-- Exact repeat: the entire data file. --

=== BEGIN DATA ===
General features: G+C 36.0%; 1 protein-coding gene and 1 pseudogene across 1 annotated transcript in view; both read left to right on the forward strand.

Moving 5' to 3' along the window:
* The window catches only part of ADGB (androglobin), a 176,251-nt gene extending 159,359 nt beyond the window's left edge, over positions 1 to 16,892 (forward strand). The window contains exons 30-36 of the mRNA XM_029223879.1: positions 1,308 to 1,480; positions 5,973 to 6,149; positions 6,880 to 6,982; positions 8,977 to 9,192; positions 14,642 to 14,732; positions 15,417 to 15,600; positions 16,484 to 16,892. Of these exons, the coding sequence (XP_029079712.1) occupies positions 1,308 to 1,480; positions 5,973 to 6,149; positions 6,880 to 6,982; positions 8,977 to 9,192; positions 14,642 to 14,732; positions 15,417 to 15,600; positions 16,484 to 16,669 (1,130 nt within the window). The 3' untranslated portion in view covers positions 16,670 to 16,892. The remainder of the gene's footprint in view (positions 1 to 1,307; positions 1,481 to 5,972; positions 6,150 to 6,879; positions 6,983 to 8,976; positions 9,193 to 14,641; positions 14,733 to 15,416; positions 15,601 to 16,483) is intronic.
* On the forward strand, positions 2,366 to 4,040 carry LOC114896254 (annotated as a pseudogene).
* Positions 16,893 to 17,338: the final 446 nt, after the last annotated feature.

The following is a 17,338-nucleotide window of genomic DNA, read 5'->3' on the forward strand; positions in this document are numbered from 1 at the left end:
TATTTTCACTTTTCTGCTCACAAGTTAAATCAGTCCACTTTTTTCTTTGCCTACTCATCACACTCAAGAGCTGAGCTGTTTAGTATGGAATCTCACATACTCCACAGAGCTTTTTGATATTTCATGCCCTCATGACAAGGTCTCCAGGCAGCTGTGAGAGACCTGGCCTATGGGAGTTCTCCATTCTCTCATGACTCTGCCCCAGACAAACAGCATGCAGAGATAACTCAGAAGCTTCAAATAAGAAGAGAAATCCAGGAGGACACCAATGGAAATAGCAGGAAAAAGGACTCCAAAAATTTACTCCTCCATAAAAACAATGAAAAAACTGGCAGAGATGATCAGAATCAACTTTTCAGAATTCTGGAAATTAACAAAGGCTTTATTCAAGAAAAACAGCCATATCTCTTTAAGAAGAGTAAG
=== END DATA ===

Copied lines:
General features: G+C 36.0%; 1 protein-coding gene and 1 pseudogene across 1 annotated transcript in view; both read left to right on the forward strand.

Moving 5' to 3' along the window:
* The window catches only part of ADGB (androglobin), a 176,251-nt gene extending 159,359 nt beyond the window's left edge, over positions 1 to 16,892 (forward strand). The window contains exons 30-36 of the mRNA XM_029223879.1: positions 1,308 to 1,480; positions 5,973 to 6,149; positions 6,880 to 6,982; positions 8,977 to 9,192; positions 14,642 to 14,732; positions 15,417 to 15,600; positions 16,484 to 16,892. Of these exons, the coding sequence (XP_029079712.1) occupies positions 1,308 to 1,480; positions 5,973 to 6,149; positions 6,880 to 6,982; positions 8,977 to 9,192; positions 14,642 to 14,732; positions 15,417 to 15,600; positions 16,484 to 16,669 (1,130 nt within the window). The 3' untranslated portion in view covers positions 16,670 to 16,892. The remainder of the gene's footprint in view (positions 1 to 1,307; positions 1,481 to 5,972; positions 6,150 to 6,879; positions 6,983 to 8,976; positions 9,193 to 14,641; positions 14,733 to 15,416; positions 15,601 to 16,483) is intronic.
* On the forward strand, positions 2,366 to 4,040 carry LOC114896254 (annotated as a pseudogene).
* Positions 16,893 to 17,338: the final 446 nt, after the last annotated feature.

The following is a 17,338-nucleotide window of genomic DNA, read 5'->3' on the forward strand; positions in this document are numbered from 1 at the left end:
TATTTTCACTTTTCTGCTCACAAGTTAAATCAGTCCACTTTTTTCTTTGCCTACTCATCACACTCAAGAGCTGAGCTGTTTAGTATGGAATCTCACATACTCCACAGAGCTTTTTGATATTTCATGCCCTCATGACAAGGTCTCCAGGCAGCTGTGAGAGACCTGGCCTATGGGAGTTCTCCATTCTCTCATGACTCTGCCCCAGACAAACAGCATGCAGAGATAACTCAGAAGCTTCAAATAAGAAGAGAAATCCAGGAGGACACCAATGGAAATAGCAGGAAAAAGGACTCCAAAAATTTACTCCTCCATAAAAACAATGAAAAAACTGGCAGAGATGATCAGAATCAACTTTTCAGAATTCTGGAAATTAACAAAGGCTTTATTCAAGAAAAACAGCCATATCTCTTTAAGAAGAGTAAG